What Is A Home Equity Line Of Credit?
When someone needs to borrow money to cover a large purchase or unexpected expense, they usually apply for a credit card or a personal loan. But homeowners have the option to apply for a home equity line of credit (HELOC).
By taking out a second mortgage, homeowners borrow a certain amount of money based on their home’s value. Like a credit card, homeowners pay back these borrowed funds either upfront or in monthly installments.
HELOC means that banks lend money against the equity of the homeowner’s property. Equity is what the homeowner still owes on their primary mortgage subtracted from the value of the home. In cases of those who pay their home off completely, the HELOC becomes the primary mortgage instead of the secondary one.
Whether or not the HELOC is the primary or secondary mortgage, failing to repay the loan will result in foreclosure.
How Does A HELOC Work?
As mentioned previously, HELOCs are similar to credit cards. A HELOC is a versatile option that lets homeowners borrow against their home’s equity, pay it back, and do it again. This type of loan is more versatile, thanks to adjustable interest rates. So when the baseline interest rate rises or falls, the HELOC interest rate will change with it.
When lenders establish the interest rate, they take the index rate and add a certain percentage on top of it (the margin) based on your creditworthiness. The better your credit score, the smaller the margin. Homeowners should always request the margin before they agree to a HELOC.
Since variable rates may cause higher interest rates, homeowners should estimate how high their monthly payments could potentially get. To do this, assess how much interest rates can fluctuate in a given period (the periodic cap) and the most interest they could pay during the loan term (the lifetime cap).
The silver lining is that, like a credit card, homeowners are only subject to interest on what they spend, not the entire amount of the loan.
How To Qualify For A HELOC
Each lender will have different guidelines, but generally, homeowners need:
- A debt-to-income ratio at or below 40%
- A credit score at or above 620
- A home value that’s a minimum of 15% more than owed
How To Get A HELOC
Homeowners will find that applying for a HELOC works similarly to buying a home or refinancing a mortgage. The lender will request much of the same information to determine creditworthiness.
Here is how homeowners can get a HELOC:
- Use a HELOC calculator to find out if they have enough equity
- Shop and compare HELOC lenders
- Have the required information and files ready beforehand to make the process easier
- Start the application
- After applying, the lender will send disclosure documents. Homeowners should read them thoroughly and write down questions for the lender. Homeowners should ensure the HELOC is right for them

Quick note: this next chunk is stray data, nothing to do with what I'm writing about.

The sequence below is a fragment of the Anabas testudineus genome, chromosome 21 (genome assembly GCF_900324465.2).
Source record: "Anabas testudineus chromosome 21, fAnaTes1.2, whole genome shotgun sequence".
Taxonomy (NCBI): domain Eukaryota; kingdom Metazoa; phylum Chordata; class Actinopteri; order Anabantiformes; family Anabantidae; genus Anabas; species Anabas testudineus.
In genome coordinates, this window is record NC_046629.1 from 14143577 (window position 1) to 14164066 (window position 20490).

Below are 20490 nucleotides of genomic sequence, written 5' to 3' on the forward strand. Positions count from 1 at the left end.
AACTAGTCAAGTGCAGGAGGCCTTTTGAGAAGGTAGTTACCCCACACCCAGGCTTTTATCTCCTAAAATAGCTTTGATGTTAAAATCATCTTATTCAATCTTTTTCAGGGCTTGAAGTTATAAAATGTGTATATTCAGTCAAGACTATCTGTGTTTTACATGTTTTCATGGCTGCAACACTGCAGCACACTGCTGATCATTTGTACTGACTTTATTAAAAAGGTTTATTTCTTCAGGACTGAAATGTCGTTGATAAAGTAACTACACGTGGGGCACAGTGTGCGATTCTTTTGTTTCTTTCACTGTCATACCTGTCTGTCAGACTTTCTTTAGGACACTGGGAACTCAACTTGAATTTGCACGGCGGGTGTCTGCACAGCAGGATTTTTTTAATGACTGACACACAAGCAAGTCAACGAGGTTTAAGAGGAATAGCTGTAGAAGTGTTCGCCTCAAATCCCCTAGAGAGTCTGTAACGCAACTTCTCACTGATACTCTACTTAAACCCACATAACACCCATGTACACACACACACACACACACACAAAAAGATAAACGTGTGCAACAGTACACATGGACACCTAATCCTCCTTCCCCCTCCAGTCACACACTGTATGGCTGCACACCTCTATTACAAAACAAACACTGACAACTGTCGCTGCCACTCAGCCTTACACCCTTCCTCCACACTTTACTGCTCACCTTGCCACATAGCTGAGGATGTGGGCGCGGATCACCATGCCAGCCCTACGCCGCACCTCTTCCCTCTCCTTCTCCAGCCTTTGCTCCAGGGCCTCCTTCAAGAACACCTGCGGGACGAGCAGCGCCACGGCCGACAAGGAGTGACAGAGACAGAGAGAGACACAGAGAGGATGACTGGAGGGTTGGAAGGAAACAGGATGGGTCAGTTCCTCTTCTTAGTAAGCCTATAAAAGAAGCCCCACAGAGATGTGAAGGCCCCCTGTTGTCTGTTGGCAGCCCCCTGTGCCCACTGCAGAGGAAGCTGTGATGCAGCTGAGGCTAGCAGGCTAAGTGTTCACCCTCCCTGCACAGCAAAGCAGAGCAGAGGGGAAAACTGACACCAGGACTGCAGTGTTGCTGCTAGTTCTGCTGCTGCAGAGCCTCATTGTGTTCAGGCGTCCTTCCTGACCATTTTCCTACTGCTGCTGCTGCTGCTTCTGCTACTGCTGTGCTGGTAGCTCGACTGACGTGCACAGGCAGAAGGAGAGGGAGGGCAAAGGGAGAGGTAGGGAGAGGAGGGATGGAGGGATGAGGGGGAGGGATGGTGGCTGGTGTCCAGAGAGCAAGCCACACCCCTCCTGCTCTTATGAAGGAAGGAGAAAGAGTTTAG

- The length of the underwriting process varies from as little as a few hours to several weeks. Homeowners may need to hire an appraiser to verify their home’s value
- Finally, homeowners can close the loan and access the funds once they complete the last of the paperwork
How Much Can Homeowners Borrow With A HELOC?
The amount of the HELOC depends on a few things:
- The value of the home
- The rate of that value that the lender lets homeowners borrow against
- The amount homeowners still owe on their primary mortgage
These two equations can help homeowners estimate how much they can get from a HELOC:
- The value of the home X Percentage of value lender allows to borrow = Maximum amount of borrowable equity
- The maximum amount of borrowable equity — remaining balance on the mortgage = total amount available to borrow
How To Repay A HELOC
A HELOC consists of the draw and repayment periods. In the draw period, homeowners can access the borrowed funds through checks, transfers, or credit cards connected to their account. Homeowners pay interest on the monthly minimum payment, but they have the option to pay the principal. The draw period is typically a decade, though it can differ.
On the other hand, homeowners lose access to this line of credit during the repayment period. During this time, they begin the process of repaying the borrowed funds with principal and interest. The principal of the loan can cause monthly payments to increase significantly. For many homeowners, the repayment period lasts 20 years, though it can vary, too.
When the loan ends, homeowners may owe the lender a large amount of money (a balloon payment) that accounts for the principal they didn’t pay during the term. Before homeowners sign a HELOC, they should request a term extension or the chance to refinance so they can repay this amount if they can’t afford it.
- Lewis, Holden. “HELOC: Understanding Home Equity Lines of Credit.” NerdWallet, 14 July 2020, www.nerdwallet.com/article/mortgages/heloc-home-equity-line-of-credit.